Anyone trying to recover from opioid addiction will encounter opportunities for relapse. National statistics indicate that 40 to 60% of those in recovery relapse at some point. However, this is not as bleak as it seems.
Recovery is seldom a straight line. Naturally, relapse can feel like a failure, but although it does happen, it’s not who you are. That’s when it’s important to be kind to yourself, which can be the most challenging part of recovery for some.
If you do experience a relapse, don’t hesitate to reach out for help and support. Recovery is a journey, and with determination, support, and the right strategies, you can minimize the risk of opioid use relapse and continue on the path to the life you want for yourself.
Surround yourself with people who are supportive of your recovery journey. This can include friends, family, support groups, or a counselor. Having a support system can provide encouragement, understanding, and accountability during difficult times.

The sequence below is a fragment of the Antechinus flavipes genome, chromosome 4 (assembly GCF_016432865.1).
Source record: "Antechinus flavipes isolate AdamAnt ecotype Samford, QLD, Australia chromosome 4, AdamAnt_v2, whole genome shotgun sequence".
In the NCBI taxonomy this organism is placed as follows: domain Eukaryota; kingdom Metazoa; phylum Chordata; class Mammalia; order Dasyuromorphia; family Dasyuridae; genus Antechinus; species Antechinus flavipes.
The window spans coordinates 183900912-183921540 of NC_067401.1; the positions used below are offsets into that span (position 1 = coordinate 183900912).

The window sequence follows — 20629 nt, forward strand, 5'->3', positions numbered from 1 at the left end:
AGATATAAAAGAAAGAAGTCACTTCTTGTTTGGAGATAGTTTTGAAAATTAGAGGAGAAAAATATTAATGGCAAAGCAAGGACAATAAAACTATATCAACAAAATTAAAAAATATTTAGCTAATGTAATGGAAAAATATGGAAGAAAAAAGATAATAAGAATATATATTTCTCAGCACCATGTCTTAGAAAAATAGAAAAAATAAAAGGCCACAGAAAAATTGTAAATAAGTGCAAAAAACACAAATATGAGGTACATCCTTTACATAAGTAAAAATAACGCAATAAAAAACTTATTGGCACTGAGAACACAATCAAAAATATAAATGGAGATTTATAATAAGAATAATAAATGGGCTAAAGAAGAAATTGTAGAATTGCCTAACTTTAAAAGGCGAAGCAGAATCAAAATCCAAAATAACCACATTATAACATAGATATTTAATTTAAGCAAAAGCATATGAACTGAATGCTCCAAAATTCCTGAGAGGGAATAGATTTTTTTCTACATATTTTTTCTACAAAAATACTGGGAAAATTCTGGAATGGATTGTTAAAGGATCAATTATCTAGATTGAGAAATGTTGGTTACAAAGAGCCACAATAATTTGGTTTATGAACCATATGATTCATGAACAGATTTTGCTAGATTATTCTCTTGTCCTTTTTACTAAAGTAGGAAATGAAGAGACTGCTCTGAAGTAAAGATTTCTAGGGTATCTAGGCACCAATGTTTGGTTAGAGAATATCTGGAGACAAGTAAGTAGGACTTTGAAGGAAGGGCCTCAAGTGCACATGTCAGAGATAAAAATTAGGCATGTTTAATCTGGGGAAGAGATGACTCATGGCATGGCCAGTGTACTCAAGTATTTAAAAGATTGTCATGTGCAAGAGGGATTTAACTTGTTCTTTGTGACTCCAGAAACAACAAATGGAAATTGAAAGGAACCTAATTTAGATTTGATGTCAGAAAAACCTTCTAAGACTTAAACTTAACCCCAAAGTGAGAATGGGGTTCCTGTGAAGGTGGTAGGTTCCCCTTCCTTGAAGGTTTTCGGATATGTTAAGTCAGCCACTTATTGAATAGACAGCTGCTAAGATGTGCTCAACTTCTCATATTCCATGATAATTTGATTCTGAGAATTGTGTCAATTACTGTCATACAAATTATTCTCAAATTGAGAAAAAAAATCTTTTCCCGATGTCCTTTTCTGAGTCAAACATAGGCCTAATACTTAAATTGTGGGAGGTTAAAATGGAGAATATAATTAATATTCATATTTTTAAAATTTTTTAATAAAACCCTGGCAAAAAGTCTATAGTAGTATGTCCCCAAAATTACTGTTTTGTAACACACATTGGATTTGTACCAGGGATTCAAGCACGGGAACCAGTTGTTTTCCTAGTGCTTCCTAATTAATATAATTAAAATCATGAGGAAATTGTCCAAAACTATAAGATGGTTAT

Work with a healthcare professional or counselor to develop a personalized relapse prevention plan. This plan may include identifying triggers that could lead to relapse and developing strategies to avoid or cope with them effectively. It can also involve setting clear goals, establishing healthy routines, and regularly assessing your progress.
If you experience chronic pain, it's crucial to work closely with your healthcare provider to find safe and non-opioid pain management strategies. This may involve physical therapy, alternative therapies like acupuncture or chiropractic care, or non-opioid medications. Effective pain management can help reduce the temptation to use opioids for pain relief.
Taking care of yourself physically, mentally, and emotionally is essential to relapse prevention. Focus on the basics: proper nutrition, regular exercise, adequate sleep, and stress reduction. Choose activities that promote self-care and well-being, such as relaxation exercises, journaling, or engaging in hobbies you enjoy.
Recognize and avoid situations or environments that may trigger cravings or tempt you to use opioids. This may involve staying away from individuals who use drugs, avoiding places associated with drug use, or making changes to your routine or social activities if they pose a risk to your recovery.
Attending regular counseling sessions, support group meetings, or any other form of treatment is crucial for maintaining recovery. Stay engaged in your treatment plan and be open with your healthcare provider or counselor about any challenges or concerns you may have.